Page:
Why I Knit Deck Cozies!

Deck storage, tarot, knitting
A few of my decks and the cozies they live in.

Some tarot decks come in absolutely beautiful boxes. The Mary-El Tarot, for example, came in a heartbreakingly gorgeous box. And then what do I do? I store the boxes in a file drawer and knit a cozy to store each deck in. Why would I do such a thing? Am I not just creating more clutter? Am I not just making it hard to tell which deck is which?

Let’s deal with the last question first. I used to put all my decks in organza bags that are relatively see-through. But then I ran into the problem of what to do with decks that are huge and don’t fit into organza bags. I started knitting for those decks. But then here’s what happened: the first deck that I knitted for really liked being cozy. My readings with that deck suddenly became more detailed and intimate. The deck seemed more interested in talking to me than it had before. And the other decks that were stored next to it started clamoring for their own cozies. Even the Darkana! In fact, ESPECIALLY  the Darkana! Dark decks seem to want petting and cosseting as much as any other deck, if not more.

Rider Waite, knitting, cozy, rose quartz crystal
A rose quartz crystal peeking out of the pocket I made for it on the cozy belonging to the teeny tiny Rider Waite.

And too, I quickly started wanting to store my decks with crystals. If I nestle a crystal into a basket with a bunch of cozied decks, nobody gets hurt. The deck doesn’t get scratched, and neither does the crystal because any other crystals in the basket are on the other side of something cozy. But then I branched out–recently I started knitting little pockets for my deck cozies, so that a deck could have its own crystal stored with it, and they could both be cozy! Coziness for all!

As for the question, how can I tell which deck is which? Well, my collection is not yet large enough for me to lose track. But I do try to pick colors and textures that are a good match for the deck. Sometimes I have to start over and knit a new cozy if the old cozy and the deck just aren’t getting along. It happens…

Finally, as my daughters said about the little cozy I knitted for the teeny tiny version of the Rider Waite….”isn’t that just the most adorable thing ever?” Though I think it’s a very fine thing to treat decks and other sacred tools with reverence, I think they want something warmer and kinder than just reverence. I think they like to be cozy and comfy and be schlepped around in bags and on desktops and generally be part of everyday life. I think being part of the everyday world, being part of a knitted bag full of connections to all the places I carried the knitting around to, not to mention the connection to me and to my intention as I knit, also supports the deck’s sense of humor. As I think I have sometimes said in this space, my angels and spirit guides are mostly comedians. They like to be blunt and they also love to tease! And in return, they like hugs and snuggles and appreciation. Who doesn’t???? 🙂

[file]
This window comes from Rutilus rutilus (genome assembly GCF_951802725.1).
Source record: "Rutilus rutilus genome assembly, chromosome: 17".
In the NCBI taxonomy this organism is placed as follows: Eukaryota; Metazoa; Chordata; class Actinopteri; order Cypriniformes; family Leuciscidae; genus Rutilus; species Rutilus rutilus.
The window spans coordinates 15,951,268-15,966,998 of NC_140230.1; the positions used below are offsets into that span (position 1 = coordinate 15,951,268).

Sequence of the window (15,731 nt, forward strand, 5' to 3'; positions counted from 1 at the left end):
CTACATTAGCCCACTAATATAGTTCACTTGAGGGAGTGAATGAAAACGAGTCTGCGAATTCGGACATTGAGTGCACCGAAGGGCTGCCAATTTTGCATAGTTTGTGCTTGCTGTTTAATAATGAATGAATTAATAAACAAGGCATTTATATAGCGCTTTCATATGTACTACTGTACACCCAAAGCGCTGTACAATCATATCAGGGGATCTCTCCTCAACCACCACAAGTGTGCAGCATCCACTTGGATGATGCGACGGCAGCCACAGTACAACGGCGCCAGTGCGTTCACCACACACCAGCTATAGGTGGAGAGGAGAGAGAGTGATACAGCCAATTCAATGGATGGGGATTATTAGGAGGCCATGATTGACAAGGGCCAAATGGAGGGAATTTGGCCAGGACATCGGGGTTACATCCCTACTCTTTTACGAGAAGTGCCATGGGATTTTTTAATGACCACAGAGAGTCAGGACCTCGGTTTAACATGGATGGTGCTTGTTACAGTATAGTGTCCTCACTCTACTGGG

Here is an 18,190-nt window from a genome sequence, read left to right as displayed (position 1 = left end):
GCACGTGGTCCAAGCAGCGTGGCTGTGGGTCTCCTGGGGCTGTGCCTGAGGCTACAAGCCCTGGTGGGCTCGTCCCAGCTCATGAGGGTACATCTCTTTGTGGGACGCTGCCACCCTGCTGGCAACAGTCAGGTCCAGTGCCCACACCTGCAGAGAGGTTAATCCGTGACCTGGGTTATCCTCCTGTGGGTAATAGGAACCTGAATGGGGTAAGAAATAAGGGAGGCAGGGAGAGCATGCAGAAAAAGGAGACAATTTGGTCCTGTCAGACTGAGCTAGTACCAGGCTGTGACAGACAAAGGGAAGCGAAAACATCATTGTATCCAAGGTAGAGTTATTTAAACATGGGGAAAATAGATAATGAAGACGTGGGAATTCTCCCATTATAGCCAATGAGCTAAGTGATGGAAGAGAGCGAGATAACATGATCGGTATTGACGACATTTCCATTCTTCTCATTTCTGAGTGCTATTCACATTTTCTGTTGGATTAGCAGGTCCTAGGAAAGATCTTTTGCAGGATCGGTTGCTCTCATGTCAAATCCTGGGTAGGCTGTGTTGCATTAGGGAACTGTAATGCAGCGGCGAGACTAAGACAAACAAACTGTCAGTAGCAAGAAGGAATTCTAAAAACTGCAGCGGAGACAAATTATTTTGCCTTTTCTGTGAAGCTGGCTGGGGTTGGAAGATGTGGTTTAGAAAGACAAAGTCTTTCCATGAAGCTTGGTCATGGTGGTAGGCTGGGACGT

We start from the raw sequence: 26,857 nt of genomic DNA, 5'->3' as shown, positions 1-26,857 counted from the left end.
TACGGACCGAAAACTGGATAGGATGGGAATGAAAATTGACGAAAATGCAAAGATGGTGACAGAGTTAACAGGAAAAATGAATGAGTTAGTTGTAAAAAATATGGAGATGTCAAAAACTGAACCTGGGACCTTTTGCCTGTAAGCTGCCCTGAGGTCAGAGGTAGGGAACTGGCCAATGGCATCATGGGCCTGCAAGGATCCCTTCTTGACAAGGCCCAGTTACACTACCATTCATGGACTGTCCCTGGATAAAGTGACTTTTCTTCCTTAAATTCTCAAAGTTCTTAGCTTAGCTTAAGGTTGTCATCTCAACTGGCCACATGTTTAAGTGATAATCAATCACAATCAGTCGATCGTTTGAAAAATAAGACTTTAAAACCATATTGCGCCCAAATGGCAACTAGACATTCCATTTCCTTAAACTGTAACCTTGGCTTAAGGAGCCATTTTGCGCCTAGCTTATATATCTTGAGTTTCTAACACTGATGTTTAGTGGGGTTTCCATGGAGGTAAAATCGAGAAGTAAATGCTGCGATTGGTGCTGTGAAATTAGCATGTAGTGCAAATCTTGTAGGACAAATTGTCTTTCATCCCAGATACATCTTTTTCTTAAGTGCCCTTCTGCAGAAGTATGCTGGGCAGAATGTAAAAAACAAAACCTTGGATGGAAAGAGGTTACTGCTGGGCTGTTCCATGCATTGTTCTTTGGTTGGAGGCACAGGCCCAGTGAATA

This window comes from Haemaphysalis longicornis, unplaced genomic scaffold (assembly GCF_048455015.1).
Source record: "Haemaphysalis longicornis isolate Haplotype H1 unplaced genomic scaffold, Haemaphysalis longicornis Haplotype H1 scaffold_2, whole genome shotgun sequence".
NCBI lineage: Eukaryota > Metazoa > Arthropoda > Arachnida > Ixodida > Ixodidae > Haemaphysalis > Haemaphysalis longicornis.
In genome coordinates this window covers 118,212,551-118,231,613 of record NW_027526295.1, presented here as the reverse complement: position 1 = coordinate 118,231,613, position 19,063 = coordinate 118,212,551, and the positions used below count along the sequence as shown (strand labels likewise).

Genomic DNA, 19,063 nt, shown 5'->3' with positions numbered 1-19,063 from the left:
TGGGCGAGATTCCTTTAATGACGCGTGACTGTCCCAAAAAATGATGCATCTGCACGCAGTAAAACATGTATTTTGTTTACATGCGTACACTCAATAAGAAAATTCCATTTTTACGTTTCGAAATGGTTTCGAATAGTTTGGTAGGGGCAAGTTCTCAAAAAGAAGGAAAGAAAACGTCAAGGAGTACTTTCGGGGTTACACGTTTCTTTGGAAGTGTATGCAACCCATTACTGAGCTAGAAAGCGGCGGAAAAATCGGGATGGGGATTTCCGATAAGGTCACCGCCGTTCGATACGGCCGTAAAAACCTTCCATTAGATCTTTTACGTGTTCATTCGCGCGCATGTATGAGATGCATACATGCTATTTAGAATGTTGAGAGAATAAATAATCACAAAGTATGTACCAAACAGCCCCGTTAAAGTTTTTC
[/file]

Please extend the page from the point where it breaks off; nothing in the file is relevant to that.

Osho Zen, kniting, cozy
The Osho Zen waiting for its cozy, still on the needles!

If you like to knit and want to knit deck cozies, you may be wondering what pattern I use. The answer is, I’m way too lazy to follow a pattern. I eyeball the deck and cast on about 15 stitches for most decks, but a little more or a little less, if needed. One thing to keep in mind is that the knitting will expand beyond the space taken up by 15 initial stitches on the needles–if you knit in seed stitch, which is especially cozy, it will expand even more than if you knit in stockinette. The other thing to remember is to take into consideration the thickness of your deck–some huge decks are unbelievably thick. After about eight to ten rows, if it looks like my cozy will be too wide or narrow, then I take the knitting off the needles, pull it apart, and start over. These are small, so it doesn’t take long to restart. I knit until the fabric is long enough to fold over and hold the cards (I continually hold up the cards to the cozy to check their fit), and then I bind off and seam up the sides. Sometimes I make the fabric extra long so there can be a flap that folds over and buttons, but often I don’t–often I just weave a piece of yard through the bind off stitches to make a drawstring. Simple and sweet! (Though the drawstrings will come out from time to time and have to be rewoven through the stitches.)

A really nice thing to add to this process, of course, is to hold an intention in mind as you knit, perhaps even repeating a word or mantra with each stitch.

Try it–you may be surprised at how much more personal your relationship with a deck becomes once you have made it a cozy present to live in.

Happy knitting!!!

 

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